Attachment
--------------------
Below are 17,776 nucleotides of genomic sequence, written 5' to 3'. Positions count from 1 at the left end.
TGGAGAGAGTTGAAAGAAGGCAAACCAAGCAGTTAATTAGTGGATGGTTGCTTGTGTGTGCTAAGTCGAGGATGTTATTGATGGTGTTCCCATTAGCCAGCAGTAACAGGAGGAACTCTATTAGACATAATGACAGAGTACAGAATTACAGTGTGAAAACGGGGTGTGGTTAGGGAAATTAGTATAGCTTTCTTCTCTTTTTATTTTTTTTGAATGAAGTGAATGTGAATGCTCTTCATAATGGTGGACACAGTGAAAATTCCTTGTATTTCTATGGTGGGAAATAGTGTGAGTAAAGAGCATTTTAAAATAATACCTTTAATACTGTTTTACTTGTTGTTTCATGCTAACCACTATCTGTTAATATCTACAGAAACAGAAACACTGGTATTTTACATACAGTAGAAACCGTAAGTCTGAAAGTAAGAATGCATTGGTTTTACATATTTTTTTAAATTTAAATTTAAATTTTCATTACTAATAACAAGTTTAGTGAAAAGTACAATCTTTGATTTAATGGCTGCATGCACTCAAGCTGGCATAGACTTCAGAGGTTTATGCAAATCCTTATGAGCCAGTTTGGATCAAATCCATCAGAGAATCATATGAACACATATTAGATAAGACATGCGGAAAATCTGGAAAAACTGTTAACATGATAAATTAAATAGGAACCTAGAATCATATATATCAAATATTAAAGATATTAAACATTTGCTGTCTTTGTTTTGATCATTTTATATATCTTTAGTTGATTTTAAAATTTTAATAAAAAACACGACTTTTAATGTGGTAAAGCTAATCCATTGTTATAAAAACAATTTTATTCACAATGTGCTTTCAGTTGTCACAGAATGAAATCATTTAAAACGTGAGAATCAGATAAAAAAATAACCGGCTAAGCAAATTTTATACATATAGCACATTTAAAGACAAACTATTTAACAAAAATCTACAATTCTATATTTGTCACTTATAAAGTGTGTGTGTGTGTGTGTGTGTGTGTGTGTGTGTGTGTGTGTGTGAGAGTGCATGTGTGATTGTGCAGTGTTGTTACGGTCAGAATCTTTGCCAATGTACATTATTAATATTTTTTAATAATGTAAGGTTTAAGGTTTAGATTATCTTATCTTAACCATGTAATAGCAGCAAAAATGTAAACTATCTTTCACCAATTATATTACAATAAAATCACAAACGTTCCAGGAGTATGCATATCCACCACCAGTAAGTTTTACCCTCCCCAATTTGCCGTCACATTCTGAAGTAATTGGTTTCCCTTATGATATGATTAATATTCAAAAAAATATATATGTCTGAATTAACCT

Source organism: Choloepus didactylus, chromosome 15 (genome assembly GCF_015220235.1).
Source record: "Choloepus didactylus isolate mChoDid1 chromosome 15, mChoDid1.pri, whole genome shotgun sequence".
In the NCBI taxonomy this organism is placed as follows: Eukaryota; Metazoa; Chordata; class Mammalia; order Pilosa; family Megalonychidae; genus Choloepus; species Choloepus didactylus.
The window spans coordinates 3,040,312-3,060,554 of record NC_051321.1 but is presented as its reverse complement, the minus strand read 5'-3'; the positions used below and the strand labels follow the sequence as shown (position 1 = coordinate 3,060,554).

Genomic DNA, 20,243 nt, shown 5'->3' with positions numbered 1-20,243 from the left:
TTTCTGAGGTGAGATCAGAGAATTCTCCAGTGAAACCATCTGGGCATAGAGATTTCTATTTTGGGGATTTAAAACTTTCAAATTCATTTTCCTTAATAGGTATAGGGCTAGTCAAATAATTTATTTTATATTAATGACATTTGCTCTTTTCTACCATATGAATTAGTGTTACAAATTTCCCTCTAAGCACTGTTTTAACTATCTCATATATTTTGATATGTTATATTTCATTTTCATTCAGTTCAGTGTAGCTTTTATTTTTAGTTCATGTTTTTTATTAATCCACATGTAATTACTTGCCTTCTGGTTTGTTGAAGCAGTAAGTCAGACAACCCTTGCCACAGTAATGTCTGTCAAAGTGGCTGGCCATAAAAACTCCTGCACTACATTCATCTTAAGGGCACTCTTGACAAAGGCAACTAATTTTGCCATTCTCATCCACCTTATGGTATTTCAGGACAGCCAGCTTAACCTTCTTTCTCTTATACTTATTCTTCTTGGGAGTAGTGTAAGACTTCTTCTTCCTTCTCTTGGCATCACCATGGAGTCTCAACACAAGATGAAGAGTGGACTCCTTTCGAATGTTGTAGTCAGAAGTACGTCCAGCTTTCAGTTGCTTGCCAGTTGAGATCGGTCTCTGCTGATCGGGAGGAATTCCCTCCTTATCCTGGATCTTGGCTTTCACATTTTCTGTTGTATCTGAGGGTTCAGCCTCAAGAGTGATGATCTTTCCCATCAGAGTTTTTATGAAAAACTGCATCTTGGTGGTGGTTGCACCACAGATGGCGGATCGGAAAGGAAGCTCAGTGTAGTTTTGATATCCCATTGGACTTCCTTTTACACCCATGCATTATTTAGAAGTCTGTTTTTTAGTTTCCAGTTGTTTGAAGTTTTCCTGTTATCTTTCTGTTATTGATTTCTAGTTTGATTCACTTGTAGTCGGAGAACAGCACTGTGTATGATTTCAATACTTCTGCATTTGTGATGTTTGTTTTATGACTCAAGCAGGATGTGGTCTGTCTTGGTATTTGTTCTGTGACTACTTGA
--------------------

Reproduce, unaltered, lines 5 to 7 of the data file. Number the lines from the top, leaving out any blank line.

In the NCBI taxonomy this organism is placed as follows: Eukaryota; Metazoa; Chordata; class Mammalia; order Pilosa; family Megalonychidae; genus Choloepus; species Choloepus didactylus.
The window spans coordinates 3,040,312-3,060,554 of record NC_051321.1 but is presented as its reverse complement, the minus strand read 5'-3'; the positions used below and the strand labels follow the sequence as shown (position 1 = coordinate 3,060,554).

Genomic DNA, 20,243 nt, shown 5'->3' with positions numbered 1-20,243 from the left: